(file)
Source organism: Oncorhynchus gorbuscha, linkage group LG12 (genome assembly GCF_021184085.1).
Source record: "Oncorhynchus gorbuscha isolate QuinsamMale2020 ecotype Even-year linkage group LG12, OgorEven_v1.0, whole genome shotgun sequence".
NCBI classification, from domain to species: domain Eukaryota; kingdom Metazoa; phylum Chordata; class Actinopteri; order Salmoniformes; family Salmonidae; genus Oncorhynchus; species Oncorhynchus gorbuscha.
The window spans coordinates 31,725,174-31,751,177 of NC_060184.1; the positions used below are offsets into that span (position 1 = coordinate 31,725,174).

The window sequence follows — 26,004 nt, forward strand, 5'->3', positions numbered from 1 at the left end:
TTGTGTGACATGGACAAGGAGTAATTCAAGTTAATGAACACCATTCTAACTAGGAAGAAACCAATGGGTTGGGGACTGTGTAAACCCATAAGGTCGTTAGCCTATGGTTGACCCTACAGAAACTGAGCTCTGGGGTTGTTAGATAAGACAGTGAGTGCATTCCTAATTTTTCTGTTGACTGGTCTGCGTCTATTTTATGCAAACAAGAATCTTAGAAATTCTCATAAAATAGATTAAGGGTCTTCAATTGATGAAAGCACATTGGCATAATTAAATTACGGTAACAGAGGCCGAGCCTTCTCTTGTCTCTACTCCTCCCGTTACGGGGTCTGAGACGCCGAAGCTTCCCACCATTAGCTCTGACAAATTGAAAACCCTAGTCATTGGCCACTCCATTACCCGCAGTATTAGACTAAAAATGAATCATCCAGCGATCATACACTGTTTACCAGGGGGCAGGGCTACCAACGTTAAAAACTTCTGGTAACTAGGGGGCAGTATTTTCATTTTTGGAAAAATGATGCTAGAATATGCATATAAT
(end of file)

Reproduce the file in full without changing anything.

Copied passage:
Source organism: Oncorhynchus gorbuscha, linkage group LG12 (genome assembly GCF_021184085.1).
Source record: "Oncorhynchus gorbuscha isolate QuinsamMale2020 ecotype Even-year linkage group LG12, OgorEven_v1.0, whole genome shotgun sequence".
NCBI classification, from domain to species: domain Eukaryota; kingdom Metazoa; phylum Chordata; class Actinopteri; order Salmoniformes; family Salmonidae; genus Oncorhynchus; species Oncorhynchus gorbuscha.
The window spans coordinates 31,725,174-31,751,177 of NC_060184.1; the positions used below are offsets into that span (position 1 = coordinate 31,725,174).

The window sequence follows — 26,004 nt, forward strand, 5'->3', positions numbered from 1 at the left end:
TTGTGTGACATGGACAAGGAGTAATTCAAGTTAATGAACACCATTCTAACTAGGAAGAAACCAATGGGTTGGGGACTGTGTAAACCCATAAGGTCGTTAGCCTATGGTTGACCCTACAGAAACTGAGCTCTGGGGTTGTTAGATAAGACAGTGAGTGCATTCCTAATTTTTCTGTTGACTGGTCTGCGTCTATTTTATGCAAACAAGAATCTTAGAAATTCTCATAAAATAGATTAAGGGTCTTCAATTGATGAAAGCACATTGGCATAATTAAATTACGGTAACAGAGGCCGAGCCTTCTCTTGTCTCTACTCCTCCCGTTACGGGGTCTGAGACGCCGAAGCTTCCCACCATTAGCTCTGACAAATTGAAAACCCTAGTCATTGGCCACTCCATTACCCGCAGTATTAGACTAAAAATGAATCATCCAGCGATCATACACTGTTTACCAGGGGGCAGGGCTACCAACGTTAAAAACTTCTGGTAACTAGGGGGCAGTATTTTCATTTTTGGAAAAATGATGCTAGAATATGCATATAAT